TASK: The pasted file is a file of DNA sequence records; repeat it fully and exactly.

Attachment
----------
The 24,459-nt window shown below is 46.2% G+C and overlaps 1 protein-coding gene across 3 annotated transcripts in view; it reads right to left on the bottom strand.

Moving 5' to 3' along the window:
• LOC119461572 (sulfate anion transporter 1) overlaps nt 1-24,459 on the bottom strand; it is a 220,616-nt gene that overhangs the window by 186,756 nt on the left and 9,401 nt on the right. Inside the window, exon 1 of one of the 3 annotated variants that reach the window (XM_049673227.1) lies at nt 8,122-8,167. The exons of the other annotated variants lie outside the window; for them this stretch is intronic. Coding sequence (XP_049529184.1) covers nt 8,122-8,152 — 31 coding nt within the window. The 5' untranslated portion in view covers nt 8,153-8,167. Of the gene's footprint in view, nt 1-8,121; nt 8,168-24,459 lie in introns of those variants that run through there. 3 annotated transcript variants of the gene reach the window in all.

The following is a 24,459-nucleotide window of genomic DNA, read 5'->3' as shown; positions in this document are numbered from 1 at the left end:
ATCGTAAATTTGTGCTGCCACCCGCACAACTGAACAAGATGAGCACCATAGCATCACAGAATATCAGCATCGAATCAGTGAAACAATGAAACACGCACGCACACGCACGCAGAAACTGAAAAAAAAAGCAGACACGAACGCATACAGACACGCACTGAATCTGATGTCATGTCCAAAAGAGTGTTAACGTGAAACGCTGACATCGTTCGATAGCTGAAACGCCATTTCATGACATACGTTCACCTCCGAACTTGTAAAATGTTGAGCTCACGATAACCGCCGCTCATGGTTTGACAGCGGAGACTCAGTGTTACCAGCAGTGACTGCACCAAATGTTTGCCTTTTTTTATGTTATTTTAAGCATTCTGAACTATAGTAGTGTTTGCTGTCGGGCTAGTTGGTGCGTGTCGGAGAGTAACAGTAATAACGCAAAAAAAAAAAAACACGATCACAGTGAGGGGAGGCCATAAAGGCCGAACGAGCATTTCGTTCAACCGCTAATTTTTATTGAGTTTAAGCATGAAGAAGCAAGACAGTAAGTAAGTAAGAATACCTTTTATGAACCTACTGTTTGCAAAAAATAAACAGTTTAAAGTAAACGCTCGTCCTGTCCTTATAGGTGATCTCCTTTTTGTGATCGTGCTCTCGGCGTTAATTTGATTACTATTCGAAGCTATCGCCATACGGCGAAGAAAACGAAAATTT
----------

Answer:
The 24,459-nt window shown below is 46.2% G+C and overlaps 1 protein-coding gene across 3 annotated transcripts in view; it reads right to left on the bottom strand.

Moving 5' to 3' along the window:
• LOC119461572 (sulfate anion transporter 1) overlaps nt 1-24,459 on the bottom strand; it is a 220,616-nt gene that overhangs the window by 186,756 nt on the left and 9,401 nt on the right. Inside the window, exon 1 of one of the 3 annotated variants that reach the window (XM_049673227.1) lies at nt 8,122-8,167. The exons of the other annotated variants lie outside the window; for them this stretch is intronic. Coding sequence (XP_049529184.1) covers nt 8,122-8,152 — 31 coding nt within the window. The 5' untranslated portion in view covers nt 8,153-8,167. Of the gene's footprint in view, nt 1-8,121; nt 8,168-24,459 lie in introns of those variants that run through there. 3 annotated transcript variants of the gene reach the window in all.

The following is a 24,459-nucleotide window of genomic DNA, read 5'->3' as shown; positions in this document are numbered from 1 at the left end:
ATCGTAAATTTGTGCTGCCACCCGCACAACTGAACAAGATGAGCACCATAGCATCACAGAATATCAGCATCGAATCAGTGAAACAATGAAACACGCACGCACACGCACGCAGAAACTGAAAAAAAAAGCAGACACGAACGCATACAGACACGCACTGAATCTGATGTCATGTCCAAAAGAGTGTTAACGTGAAACGCTGACATCGTTCGATAGCTGAAACGCCATTTCATGACATACGTTCACCTCCGAACTTGTAAAATGTTGAGCTCACGATAACCGCCGCTCATGGTTTGACAGCGGAGACTCAGTGTTACCAGCAGTGACTGCACCAAATGTTTGCCTTTTTTTATGTTATTTTAAGCATTCTGAACTATAGTAGTGTTTGCTGTCGGGCTAGTTGGTGCGTGTCGGAGAGTAACAGTAATAACGCAAAAAAAAAAAAACACGATCACAGTGAGGGGAGGCCATAAAGGCCGAACGAGCATTTCGTTCAACCGCTAATTTTTATTGAGTTTAAGCATGAAGAAGCAAGACAGTAAGTAAGTAAGAATACCTTTTATGAACCTACTGTTTGCAAAAAATAAACAGTTTAAAGTAAACGCTCGTCCTGTCCTTATAGGTGATCTCCTTTTTGTGATCGTGCTCTCGGCGTTAATTTGATTACTATTCGAAGCTATCGCCATACGGCGAAGAAAACGAAAATTT